“My daughter and granddaughter were always after me to write a book,” he said of Sheila Malia and her daughter Jessie, who live near Pittsburgh, Pa. The women put the chapters together along with another daughter, Regina Fisher, who lives in Patchogue.

They’d check in with O’Neill after making their selection on things like, ‘what’s an OIC?’ (It’s Officer in Charge.)

“I made it a point that there was no misery,” he said. “I looked for the funny and the different.” And some drama.

He did begin the book with the basics. His roots go back to a rural area 60 miles north of New York City, where he attended a one-room, one-teacher school. His dad owned a hotel, part of which was turned into a general store with a post office; living quarters were upstairs. While he was working as a telephone installer in Manhattan, the war broke out. He enlisted in the U.S. Army Signal Corps.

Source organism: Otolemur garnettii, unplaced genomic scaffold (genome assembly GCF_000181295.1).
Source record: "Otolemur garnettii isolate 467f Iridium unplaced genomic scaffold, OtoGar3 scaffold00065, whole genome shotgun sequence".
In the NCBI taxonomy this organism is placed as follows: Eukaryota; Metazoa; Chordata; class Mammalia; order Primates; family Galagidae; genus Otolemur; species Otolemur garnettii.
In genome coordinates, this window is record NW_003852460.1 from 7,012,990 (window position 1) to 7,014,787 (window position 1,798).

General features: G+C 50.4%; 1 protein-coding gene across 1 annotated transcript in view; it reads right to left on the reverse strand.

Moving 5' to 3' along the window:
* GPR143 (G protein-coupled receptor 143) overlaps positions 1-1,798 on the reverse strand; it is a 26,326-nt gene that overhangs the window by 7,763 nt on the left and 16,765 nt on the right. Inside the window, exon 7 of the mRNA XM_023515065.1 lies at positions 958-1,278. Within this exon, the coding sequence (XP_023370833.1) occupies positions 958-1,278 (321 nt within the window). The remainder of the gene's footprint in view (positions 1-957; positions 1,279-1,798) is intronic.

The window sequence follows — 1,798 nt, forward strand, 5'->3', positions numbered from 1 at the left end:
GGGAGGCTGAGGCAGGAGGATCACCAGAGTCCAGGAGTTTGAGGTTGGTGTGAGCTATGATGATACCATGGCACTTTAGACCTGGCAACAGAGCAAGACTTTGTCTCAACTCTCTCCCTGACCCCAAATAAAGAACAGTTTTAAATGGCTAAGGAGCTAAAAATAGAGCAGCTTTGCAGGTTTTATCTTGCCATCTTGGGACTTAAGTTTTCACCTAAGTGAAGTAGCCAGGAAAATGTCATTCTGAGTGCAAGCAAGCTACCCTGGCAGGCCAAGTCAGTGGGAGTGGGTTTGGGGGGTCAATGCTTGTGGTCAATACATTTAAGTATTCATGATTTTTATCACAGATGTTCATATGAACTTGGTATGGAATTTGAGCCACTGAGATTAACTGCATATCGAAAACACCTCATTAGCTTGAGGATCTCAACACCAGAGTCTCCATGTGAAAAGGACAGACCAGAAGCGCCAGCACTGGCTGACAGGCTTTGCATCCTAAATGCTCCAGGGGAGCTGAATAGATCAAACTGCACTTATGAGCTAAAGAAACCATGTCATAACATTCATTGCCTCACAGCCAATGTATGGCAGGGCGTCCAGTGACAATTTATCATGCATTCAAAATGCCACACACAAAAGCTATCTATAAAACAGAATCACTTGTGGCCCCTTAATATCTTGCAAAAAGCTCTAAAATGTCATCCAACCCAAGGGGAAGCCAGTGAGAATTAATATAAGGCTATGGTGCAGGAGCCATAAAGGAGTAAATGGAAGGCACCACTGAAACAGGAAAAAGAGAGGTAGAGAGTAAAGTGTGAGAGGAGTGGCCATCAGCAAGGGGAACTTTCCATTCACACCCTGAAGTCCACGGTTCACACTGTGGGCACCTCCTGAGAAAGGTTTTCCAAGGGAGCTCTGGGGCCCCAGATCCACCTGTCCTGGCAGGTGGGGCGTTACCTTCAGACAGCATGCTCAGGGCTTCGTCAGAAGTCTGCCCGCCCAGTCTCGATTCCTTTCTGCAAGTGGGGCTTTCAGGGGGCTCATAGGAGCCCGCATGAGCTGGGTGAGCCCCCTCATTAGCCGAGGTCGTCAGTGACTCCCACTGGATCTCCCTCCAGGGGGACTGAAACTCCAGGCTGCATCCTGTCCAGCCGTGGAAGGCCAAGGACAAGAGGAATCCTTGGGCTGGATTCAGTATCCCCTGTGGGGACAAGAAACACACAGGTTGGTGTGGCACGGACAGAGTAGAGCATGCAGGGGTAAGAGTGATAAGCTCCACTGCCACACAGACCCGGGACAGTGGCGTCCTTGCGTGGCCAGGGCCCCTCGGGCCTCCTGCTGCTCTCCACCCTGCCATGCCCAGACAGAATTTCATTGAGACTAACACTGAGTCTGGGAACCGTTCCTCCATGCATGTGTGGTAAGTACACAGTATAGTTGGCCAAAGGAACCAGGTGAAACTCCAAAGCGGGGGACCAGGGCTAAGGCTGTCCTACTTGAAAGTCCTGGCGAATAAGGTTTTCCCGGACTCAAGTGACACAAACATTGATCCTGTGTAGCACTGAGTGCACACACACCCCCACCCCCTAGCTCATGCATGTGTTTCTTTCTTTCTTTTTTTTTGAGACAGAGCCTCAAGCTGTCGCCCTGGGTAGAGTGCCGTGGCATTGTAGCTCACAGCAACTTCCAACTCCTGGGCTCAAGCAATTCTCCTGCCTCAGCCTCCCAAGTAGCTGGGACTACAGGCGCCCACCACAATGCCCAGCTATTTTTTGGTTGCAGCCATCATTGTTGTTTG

Then the stories came.

O’Neill is 93. He is articulate and the related experiences are succinct and interesting. In essence, a good read about an important piece of history.

The front cover is a picture taken in 1945 when he crossed into the Rhineland. That’s him on a captured German motorcycle with a British Webby in one hand and a two-shot derringer in the other.